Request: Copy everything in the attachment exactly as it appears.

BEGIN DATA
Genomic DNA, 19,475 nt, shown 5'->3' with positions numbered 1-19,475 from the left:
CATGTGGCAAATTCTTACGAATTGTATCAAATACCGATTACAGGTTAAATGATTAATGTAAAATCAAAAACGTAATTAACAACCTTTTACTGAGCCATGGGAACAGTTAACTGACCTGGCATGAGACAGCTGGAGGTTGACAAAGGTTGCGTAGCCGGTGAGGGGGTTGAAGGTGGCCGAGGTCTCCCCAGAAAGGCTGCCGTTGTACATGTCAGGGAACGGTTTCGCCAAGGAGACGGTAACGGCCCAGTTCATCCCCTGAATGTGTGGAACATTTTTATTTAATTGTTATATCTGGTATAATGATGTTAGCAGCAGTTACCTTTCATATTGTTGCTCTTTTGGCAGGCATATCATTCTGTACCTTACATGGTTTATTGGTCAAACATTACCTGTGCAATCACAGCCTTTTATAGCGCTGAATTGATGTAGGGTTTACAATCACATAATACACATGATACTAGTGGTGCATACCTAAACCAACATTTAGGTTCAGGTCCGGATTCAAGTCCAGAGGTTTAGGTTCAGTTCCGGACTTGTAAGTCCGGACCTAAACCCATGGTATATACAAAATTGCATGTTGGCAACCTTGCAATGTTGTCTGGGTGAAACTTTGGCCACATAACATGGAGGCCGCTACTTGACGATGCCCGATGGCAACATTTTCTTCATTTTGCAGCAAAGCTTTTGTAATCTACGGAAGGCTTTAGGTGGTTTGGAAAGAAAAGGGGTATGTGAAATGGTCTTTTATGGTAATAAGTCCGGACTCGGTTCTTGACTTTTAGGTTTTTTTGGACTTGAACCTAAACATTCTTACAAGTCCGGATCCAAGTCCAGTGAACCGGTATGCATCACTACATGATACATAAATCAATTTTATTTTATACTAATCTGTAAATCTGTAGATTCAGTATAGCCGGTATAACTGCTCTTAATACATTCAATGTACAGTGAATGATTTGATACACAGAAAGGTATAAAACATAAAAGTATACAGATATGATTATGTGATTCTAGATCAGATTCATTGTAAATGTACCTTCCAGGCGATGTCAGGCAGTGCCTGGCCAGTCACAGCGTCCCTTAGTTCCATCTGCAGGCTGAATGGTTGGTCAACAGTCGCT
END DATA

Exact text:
Genomic DNA, 19,475 nt, shown 5'->3' with positions numbered 1-19,475 from the left:
CATGTGGCAAATTCTTACGAATTGTATCAAATACCGATTACAGGTTAAATGATTAATGTAAAATCAAAAACGTAATTAACAACCTTTTACTGAGCCATGGGAACAGTTAACTGACCTGGCATGAGACAGCTGGAGGTTGACAAAGGTTGCGTAGCCGGTGAGGGGGTTGAAGGTGGCCGAGGTCTCCCCAGAAAGGCTGCCGTTGTACATGTCAGGGAACGGTTTCGCCAAGGAGACGGTAACGGCCCAGTTCATCCCCTGAATGTGTGGAACATTTTTATTTAATTGTTATATCTGGTATAATGATGTTAGCAGCAGTTACCTTTCATATTGTTGCTCTTTTGGCAGGCATATCATTCTGTACCTTACATGGTTTATTGGTCAAACATTACCTGTGCAATCACAGCCTTTTATAGCGCTGAATTGATGTAGGGTTTACAATCACATAATACACATGATACTAGTGGTGCATACCTAAACCAACATTTAGGTTCAGGTCCGGATTCAAGTCCAGAGGTTTAGGTTCAGTTCCGGACTTGTAAGTCCGGACCTAAACCCATGGTATATACAAAATTGCATGTTGGCAACCTTGCAATGTTGTCTGGGTGAAACTTTGGCCACATAACATGGAGGCCGCTACTTGACGATGCCCGATGGCAACATTTTCTTCATTTTGCAGCAAAGCTTTTGTAATCTACGGAAGGCTTTAGGTGGTTTGGAAAGAAAAGGGGTATGTGAAATGGTCTTTTATGGTAATAAGTCCGGACTCGGTTCTTGACTTTTAGGTTTTTTTGGACTTGAACCTAAACATTCTTACAAGTCCGGATCCAAGTCCAGTGAACCGGTATGCATCACTACATGATACATAAATCAATTTTATTTTATACTAATCTGTAAATCTGTAGATTCAGTATAGCCGGTATAACTGCTCTTAATACATTCAATGTACAGTGAATGATTTGATACACAGAAAGGTATAAAACATAAAAGTATACAGATATGATTATGTGATTCTAGATCAGATTCATTGTAAATGTACCTTCCAGGCGATGTCAGGCAGTGCCTGGCCAGTCACAGCGTCCCTTAGTTCCATCTGCAGGCTGAATGGTTGGTCAACAGTCGCT